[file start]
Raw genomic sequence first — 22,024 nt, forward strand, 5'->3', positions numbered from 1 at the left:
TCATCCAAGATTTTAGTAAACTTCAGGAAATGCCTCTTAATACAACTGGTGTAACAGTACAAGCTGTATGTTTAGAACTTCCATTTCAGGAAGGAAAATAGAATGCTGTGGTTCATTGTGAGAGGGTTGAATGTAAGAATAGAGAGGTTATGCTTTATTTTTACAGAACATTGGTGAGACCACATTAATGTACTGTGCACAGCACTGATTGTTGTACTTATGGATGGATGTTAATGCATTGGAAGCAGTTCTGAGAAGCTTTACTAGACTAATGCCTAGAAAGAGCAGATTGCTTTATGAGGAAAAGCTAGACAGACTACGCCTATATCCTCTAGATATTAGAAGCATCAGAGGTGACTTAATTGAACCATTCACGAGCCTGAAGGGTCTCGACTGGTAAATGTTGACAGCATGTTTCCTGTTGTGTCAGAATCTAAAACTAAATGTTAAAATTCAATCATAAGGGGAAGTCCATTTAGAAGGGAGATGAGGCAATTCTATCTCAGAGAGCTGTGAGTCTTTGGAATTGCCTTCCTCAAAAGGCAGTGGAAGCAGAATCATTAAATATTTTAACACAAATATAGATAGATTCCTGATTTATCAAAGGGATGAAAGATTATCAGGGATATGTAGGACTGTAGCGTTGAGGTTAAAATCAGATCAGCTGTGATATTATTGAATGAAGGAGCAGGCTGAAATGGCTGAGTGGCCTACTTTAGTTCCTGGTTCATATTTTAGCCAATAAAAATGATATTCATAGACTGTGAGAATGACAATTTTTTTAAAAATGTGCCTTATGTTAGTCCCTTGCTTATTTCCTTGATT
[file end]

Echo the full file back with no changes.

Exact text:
Raw genomic sequence first — 22,024 nt, forward strand, 5'->3', positions numbered from 1 at the left:
TCATCCAAGATTTTAGTAAACTTCAGGAAATGCCTCTTAATACAACTGGTGTAACAGTACAAGCTGTATGTTTAGAACTTCCATTTCAGGAAGGAAAATAGAATGCTGTGGTTCATTGTGAGAGGGTTGAATGTAAGAATAGAGAGGTTATGCTTTATTTTTACAGAACATTGGTGAGACCACATTAATGTACTGTGCACAGCACTGATTGTTGTACTTATGGATGGATGTTAATGCATTGGAAGCAGTTCTGAGAAGCTTTACTAGACTAATGCCTAGAAAGAGCAGATTGCTTTATGAGGAAAAGCTAGACAGACTACGCCTATATCCTCTAGATATTAGAAGCATCAGAGGTGACTTAATTGAACCATTCACGAGCCTGAAGGGTCTCGACTGGTAAATGTTGACAGCATGTTTCCTGTTGTGTCAGAATCTAAAACTAAATGTTAAAATTCAATCATAAGGGGAAGTCCATTTAGAAGGGAGATGAGGCAATTCTATCTCAGAGAGCTGTGAGTCTTTGGAATTGCCTTCCTCAAAAGGCAGTGGAAGCAGAATCATTAAATATTTTAACACAAATATAGATAGATTCCTGATTTATCAAAGGGATGAAAGATTATCAGGGATATGTAGGACTGTAGCGTTGAGGTTAAAATCAGATCAGCTGTGATATTATTGAATGAAGGAGCAGGCTGAAATGGCTGAGTGGCCTACTTTAGTTCCTGGTTCATATTTTAGCCAATAAAAATGATATTCATAGACTGTGAGAATGACAATTTTTTTAAAAATGTGCCTTATGTTAGTCCCTTGCTTATTTCCTTGATT